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Introducing CoprHD. EMC Changes the Game for Software-defined Storage Automation and Management

EMC is certainly no stranger to open source. EMC and Pivotal are both founding members of the CloudFoundry Foundation. And EMC recently announced a $10 million investment and its first CloudFoundry dojo, based in Cambridge, MA, that will attract developers and facilitate the creation of applications on CloudFoundry.  In November, EMC announced the EMC OpenStack Reference Architecture Partner Program and partnerships with Canonical Ubuntu, Mirantis and Red Hat.  EMC also recently launched EMC {code} – the Community Onramp for Developer Enablement, which provides both EMC and community contributions of open source code, drivers, tools, samples, and more. EMC supports and contributes to open source in a number of ways, yet EMC is still considered a proprietary vendor. Well, if none of the above proves EMC’s open source bona fides, perhaps this will: On May 5th, EMC is moving EMC ViPR Controller development into the open source community.

This is big news. For the first time, EMC is taking a commercial product and releasing it to community-driven development.  The open source project, named CoprHD, makes the code for ViPR Controller – all the storage automation and control functionality – available in the open source community. Customers, partners, developers and other storage vendors can download, expand and contribute to CoprHD. EMC will continue to sell EMC ViPR Controller as a commercial offering enhanced with service, support, training, and more to help organizations quickly adopt software-defined storage.

It’s been an amazing journey. Two years ago, EMC announced and subsequently launched EMC ViPR Software Defined Storage. Two years later, The ViPR Controller code, now open source project CoprHD, will be open and available for download on Github.  This signifies a fundamental change to EMC’s development model. All development for ViPR Controller and CoprHD will be done in the open source community, with EMC and others contributing.  CoprHD is licensed under the Mozilla Public License 2.0 (MPL2.0), which encourages community sharing and requires anyone who modifies the source code to share those modifications with the community.  EMC is also establishing free and frictionless access to CoprHD to facilitate community-driven collaboration that will accelerate and expand functionality and support for third party storage.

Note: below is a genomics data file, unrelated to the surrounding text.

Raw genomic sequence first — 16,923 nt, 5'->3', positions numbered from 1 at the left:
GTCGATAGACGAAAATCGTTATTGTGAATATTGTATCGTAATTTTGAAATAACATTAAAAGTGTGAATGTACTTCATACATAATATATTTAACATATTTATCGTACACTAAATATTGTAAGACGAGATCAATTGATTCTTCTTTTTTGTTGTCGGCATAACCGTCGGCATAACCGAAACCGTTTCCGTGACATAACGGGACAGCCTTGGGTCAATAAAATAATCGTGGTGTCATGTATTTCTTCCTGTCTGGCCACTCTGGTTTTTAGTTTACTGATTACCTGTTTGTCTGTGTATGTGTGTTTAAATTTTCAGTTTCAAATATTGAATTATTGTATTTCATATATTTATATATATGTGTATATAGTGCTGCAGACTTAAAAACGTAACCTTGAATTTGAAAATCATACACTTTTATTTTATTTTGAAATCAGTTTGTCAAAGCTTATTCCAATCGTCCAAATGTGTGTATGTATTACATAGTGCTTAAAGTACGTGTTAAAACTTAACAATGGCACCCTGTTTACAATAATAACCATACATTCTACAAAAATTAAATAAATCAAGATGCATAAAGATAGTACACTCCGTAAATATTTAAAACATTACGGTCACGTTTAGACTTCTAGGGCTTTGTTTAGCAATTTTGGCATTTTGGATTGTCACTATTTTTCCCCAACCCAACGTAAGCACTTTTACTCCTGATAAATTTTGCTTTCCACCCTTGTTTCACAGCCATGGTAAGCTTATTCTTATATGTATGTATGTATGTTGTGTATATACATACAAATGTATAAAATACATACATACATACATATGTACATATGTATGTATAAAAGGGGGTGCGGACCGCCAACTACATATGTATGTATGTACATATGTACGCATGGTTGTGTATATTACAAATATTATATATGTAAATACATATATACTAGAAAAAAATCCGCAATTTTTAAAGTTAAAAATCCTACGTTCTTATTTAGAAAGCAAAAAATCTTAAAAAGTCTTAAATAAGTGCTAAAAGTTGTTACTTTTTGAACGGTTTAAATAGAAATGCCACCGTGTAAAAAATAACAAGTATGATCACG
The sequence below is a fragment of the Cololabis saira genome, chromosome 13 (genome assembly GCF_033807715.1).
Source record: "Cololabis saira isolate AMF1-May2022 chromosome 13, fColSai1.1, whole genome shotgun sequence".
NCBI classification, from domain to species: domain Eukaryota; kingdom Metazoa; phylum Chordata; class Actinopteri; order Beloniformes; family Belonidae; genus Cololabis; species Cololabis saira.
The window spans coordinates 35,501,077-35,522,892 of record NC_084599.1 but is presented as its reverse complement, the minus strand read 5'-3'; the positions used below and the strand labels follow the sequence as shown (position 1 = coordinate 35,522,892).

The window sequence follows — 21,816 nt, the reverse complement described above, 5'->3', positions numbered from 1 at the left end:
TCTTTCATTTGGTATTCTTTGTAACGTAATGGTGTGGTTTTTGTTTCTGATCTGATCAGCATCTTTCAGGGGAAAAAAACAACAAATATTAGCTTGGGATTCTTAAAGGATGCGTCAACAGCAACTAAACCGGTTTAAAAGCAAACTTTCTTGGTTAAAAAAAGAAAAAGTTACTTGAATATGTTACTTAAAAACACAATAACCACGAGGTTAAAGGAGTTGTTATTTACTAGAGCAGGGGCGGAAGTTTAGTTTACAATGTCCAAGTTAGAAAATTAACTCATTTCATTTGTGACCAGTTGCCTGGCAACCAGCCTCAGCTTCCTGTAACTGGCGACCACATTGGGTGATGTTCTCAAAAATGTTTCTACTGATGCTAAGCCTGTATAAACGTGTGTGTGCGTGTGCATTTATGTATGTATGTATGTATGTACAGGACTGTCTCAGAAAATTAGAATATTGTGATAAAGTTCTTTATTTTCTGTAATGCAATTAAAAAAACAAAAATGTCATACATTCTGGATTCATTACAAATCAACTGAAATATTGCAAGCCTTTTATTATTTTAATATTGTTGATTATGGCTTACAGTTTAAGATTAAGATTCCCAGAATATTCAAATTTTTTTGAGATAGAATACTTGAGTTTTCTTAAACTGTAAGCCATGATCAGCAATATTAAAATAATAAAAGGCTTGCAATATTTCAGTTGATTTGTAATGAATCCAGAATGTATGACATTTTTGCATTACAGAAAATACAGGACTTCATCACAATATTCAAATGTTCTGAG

Why is EMC taking this step? EMC fundamentally believes that software-defined storage is a strategy, not a product. The goal of software-defined storage is to give customers choice of storage services and hardware platforms, make it all simple and less costly to manage, and eliminate proprietary lock-in. Making the ViPR Controller source code available as open source project CoprHD will accelerate development and increase support for non-EMC storage arrays and data protection technologies. It also strengthens CoprHD as a single, vendor-neutral API control point for software-defined storage automation.

This open source model of open, collaborative development is crucial to the future success of software-defined storage and storage automation and management. CoprHD and ViPR Controller will give customers choice, flexibility, and transparency. Purpose-built storage platforms from EMC and others will always remain data center necessities. But customers increasingly value more plug and play architectures – driven by software-defined solutions and standardized infrastructure – and will often sacrifice some level of efficiency to obtain best-of-breed features, more flexibility and lower switching costs. In the modern data center, successful storage vendors will compete on the merits of their solutions and deliver compelling customer experiences. As CoprHD and ViPR Controller extend support to more and more storage platforms, EMC welcomes this new competitive playing field. EMC is ready to lead in this new software-defined world.

Are you a developer that has contributed to a product in the open source community before? Are you planning on contributing to CoprHD?  Are you a storage administrator or architect looking to evaluate and deploy CoprHD? If so, tell us about your experience!  We invite you to join us on this new journey and share your discoveries…let’s see where it takes us.

Icy Hot: Cold Storage is a Hot Market and Object Storage is Heating Up

How do we measure the mission criticality of storage systems? What comes to mind when you hear or read the words, “mission critical”? Certainly, you’d think of reliability,Icy Hot resiliency, data protection, etc. But I’m willing to bet that you also, almost reflexively, think of performance –measured in millions of IOPS, transactions per second, or sub-millisecond latencies. To many, mission critical means fast. Think all flash arrays and high-end block storage. This is what the industry refers to as “Hot” storage.

“Cold” storage, on the other hand, gets no love.  When you think cold storage, you think of old data you don’t want but can’t get rid of. You think of tapes in caves or a $0.01 per GB/month cloud storage service. Think low cost, commodity and object storage. Cold storage has an image problem, thanks in no small part to Amazon Web Services introducing Glacier in 2011 as a cold archiving service. You don’t often hear the terms “mission critical” and “cold storage” in the same sentence (see what I did there?). You think cold storage isn’t important. And you’d be wrong.

You’d be wrong because the world of storage doesn’t bifurcate so neatly into just two storage categories. Cold storage, which is frequently delivered by an object storage platform, can actually be different temperatures – cool, chilled, cold, colder than cold, deep freeze, etc. Confused? IDC explains:
System Type
Source: IDC Worldwide Cold Storage Ecosystem Taxonomy, 2014 #246732